Sign up for our daily briefing

Make your busy days simpler with Axios AM/PM. Catch up on what's new and why it matters in just 5 minutes.

Please enter a valid email.

Please enter a valid email.

Subscription failed
Thank you for subscribing!

Catch up on coronavirus stories and special reports, curated by Mike Allen everyday

Catch up on coronavirus stories and special reports, curated by Mike Allen everyday

Please enter a valid email.

Please enter a valid email.

Subscription failed
Thank you for subscribing!

Denver news in your inbox

Catch up on the most important stories affecting your hometown with Axios Denver

Please enter a valid email.

Please enter a valid email.

Subscription failed
Thank you for subscribing!

Des Moines news in your inbox

Catch up on the most important stories affecting your hometown with Axios Des Moines

Please enter a valid email.

Please enter a valid email.

Subscription failed
Thank you for subscribing!

Minneapolis-St. Paul news in your inbox

Catch up on the most important stories affecting your hometown with Axios Twin Cities

Please enter a valid email.

Please enter a valid email.

Subscription failed
Thank you for subscribing!

Tampa Bay news in your inbox

Catch up on the most important stories affecting your hometown with Axios Tampa Bay

Please enter a valid email.

Please enter a valid email.

Subscription failed
Thank you for subscribing!

Charlotte news in your inbox

Catch up on the most important stories affecting your hometown with Axios Charlotte

Please enter a valid email.

Please enter a valid email.

Subscription failed
Thank you for subscribing!

Please enter a valid email.

Please enter a valid email.

Subscription failed
Thank you for subscribing!

Neural activity in a zebrafish transitioning from waking to sleeping. Credit: Leung et. al. Nature 2019.

Most animals sleep, but scientists still lack a complete understanding of why, the biological factors that regulate sleep cycles and how the behavior evolved.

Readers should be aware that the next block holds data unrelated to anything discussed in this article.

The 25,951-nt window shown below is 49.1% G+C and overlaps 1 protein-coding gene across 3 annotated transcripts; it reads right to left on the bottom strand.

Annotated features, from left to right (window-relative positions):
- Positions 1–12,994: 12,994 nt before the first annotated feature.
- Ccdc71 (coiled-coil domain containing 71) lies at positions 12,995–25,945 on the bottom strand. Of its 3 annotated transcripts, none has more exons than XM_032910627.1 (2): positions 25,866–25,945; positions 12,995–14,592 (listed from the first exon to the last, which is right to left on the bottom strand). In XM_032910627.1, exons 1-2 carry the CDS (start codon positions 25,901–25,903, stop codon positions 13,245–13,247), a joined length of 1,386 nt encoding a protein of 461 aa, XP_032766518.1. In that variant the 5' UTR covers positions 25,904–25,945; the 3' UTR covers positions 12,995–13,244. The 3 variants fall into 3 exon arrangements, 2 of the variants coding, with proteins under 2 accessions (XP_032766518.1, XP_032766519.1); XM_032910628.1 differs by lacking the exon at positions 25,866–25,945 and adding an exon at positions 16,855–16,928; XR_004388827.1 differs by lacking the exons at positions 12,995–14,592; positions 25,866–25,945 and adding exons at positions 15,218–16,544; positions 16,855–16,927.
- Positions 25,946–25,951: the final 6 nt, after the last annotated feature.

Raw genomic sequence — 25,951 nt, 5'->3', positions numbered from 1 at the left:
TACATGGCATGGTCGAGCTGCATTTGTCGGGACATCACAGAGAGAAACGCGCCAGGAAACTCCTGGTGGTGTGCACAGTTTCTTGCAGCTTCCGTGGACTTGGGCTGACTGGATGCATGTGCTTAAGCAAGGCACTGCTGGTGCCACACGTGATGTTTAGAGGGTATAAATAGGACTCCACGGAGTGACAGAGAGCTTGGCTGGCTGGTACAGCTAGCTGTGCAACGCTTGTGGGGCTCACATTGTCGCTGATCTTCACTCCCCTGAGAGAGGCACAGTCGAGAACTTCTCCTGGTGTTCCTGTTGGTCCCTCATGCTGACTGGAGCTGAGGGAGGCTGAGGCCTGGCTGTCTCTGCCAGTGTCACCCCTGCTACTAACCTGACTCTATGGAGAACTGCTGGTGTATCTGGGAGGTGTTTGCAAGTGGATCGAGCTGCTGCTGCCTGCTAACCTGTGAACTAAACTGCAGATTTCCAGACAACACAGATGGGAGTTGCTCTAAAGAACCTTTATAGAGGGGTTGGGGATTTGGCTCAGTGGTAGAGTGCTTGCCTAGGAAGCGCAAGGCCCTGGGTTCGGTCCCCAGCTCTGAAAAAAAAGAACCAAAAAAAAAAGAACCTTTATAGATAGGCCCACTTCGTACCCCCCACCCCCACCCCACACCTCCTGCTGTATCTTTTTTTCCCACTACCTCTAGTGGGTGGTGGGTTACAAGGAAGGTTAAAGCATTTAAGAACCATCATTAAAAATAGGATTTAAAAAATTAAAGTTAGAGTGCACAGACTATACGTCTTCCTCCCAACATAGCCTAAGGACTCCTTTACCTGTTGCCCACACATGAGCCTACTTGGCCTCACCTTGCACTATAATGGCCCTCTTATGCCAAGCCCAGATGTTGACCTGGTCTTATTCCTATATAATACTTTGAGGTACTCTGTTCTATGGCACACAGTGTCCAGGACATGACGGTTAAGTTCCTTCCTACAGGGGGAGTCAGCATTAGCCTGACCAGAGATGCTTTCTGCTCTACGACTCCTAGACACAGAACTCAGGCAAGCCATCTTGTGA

Driving the news: A new study in Nature on tiny zebrafish finds how humans sleep today may have first evolved in vertebrates more than 430 million years ago.

Why it matters: Scientists hope a better understanding of how zebrafish sleep, down to the cellular level, could unlock avenues for new treatments of sleep disorders that affect 50-70 million Americans but are often undiagnosed. It could also improve their understanding of sleep's role in memory and our physical health.

What they did: Zebrafish lack a neocortex — the part of the mammalian brain involved in higher order functions such as sleep and the target of sleep studies — so the scientists from Stanford University and institutions in Japan and France needed to find a workaround.

  • They developed an imaging platform that allowed them to view proxies for brain and muscle activity via fluorescence, as well as heart rate and eye movement.
  • They used two-week-old zebrafish since they are transparent, and therefore ideal for fluorescent imaging techniques.
  • They also performed other experiments to determine the effects of particular compounds on zebrafish sleep and wake cycles.

What they found: Ependymal cells — present in humans and zebrafish, and known to play a role in the brain and spinal cord — are among the first to be activated as the fish fall asleep.

  • The researchers also found human hypnotics — compounds found in sleeping pills and anesthetics — can also induce sleep phases in the fish that are analogous to humans.